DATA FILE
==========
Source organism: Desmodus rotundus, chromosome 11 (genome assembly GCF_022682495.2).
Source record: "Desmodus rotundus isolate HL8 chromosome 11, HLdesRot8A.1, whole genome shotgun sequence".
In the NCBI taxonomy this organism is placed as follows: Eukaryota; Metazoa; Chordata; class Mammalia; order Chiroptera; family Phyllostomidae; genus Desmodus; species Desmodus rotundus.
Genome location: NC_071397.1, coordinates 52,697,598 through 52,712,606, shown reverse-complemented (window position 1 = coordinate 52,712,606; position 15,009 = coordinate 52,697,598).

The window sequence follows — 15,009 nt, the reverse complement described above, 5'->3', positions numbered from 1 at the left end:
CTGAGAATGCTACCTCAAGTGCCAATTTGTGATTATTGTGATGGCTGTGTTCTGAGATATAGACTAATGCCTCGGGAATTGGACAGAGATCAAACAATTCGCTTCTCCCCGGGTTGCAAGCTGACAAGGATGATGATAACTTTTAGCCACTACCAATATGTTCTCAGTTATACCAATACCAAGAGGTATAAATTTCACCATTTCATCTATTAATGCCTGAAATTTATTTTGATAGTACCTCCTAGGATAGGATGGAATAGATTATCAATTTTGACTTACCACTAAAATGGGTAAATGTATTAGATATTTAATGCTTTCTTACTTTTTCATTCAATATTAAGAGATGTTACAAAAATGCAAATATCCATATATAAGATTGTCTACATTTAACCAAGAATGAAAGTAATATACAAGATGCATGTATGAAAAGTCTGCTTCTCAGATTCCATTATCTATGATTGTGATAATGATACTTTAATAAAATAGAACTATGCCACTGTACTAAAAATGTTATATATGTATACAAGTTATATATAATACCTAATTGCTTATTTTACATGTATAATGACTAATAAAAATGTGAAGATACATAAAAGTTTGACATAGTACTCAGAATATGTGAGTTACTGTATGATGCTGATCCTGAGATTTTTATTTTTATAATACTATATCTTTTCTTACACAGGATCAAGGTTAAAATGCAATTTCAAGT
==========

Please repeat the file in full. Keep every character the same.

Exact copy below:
Source organism: Desmodus rotundus, chromosome 11 (genome assembly GCF_022682495.2).
Source record: "Desmodus rotundus isolate HL8 chromosome 11, HLdesRot8A.1, whole genome shotgun sequence".
In the NCBI taxonomy this organism is placed as follows: Eukaryota; Metazoa; Chordata; class Mammalia; order Chiroptera; family Phyllostomidae; genus Desmodus; species Desmodus rotundus.
Genome location: NC_071397.1, coordinates 52,697,598 through 52,712,606, shown reverse-complemented (window position 1 = coordinate 52,712,606; position 15,009 = coordinate 52,697,598).

The window sequence follows — 15,009 nt, the reverse complement described above, 5'->3', positions numbered from 1 at the left end:
CTGAGAATGCTACCTCAAGTGCCAATTTGTGATTATTGTGATGGCTGTGTTCTGAGATATAGACTAATGCCTCGGGAATTGGACAGAGATCAAACAATTCGCTTCTCCCCGGGTTGCAAGCTGACAAGGATGATGATAACTTTTAGCCACTACCAATATGTTCTCAGTTATACCAATACCAAGAGGTATAAATTTCACCATTTCATCTATTAATGCCTGAAATTTATTTTGATAGTACCTCCTAGGATAGGATGGAATAGATTATCAATTTTGACTTACCACTAAAATGGGTAAATGTATTAGATATTTAATGCTTTCTTACTTTTTCATTCAATATTAAGAGATGTTACAAAAATGCAAATATCCATATATAAGATTGTCTACATTTAACCAAGAATGAAAGTAATATACAAGATGCATGTATGAAAAGTCTGCTTCTCAGATTCCATTATCTATGATTGTGATAATGATACTTTAATAAAATAGAACTATGCCACTGTACTAAAAATGTTATATATGTATACAAGTTATATATAATACCTAATTGCTTATTTTACATGTATAATGACTAATAAAAATGTGAAGATACATAAAAGTTTGACATAGTACTCAGAATATGTGAGTTACTGTATGATGCTGATCCTGAGATTTTTATTTTTATAATACTATATCTTTTCTTACACAGGATCAAGGTTAAAATGCAATTTCAAGT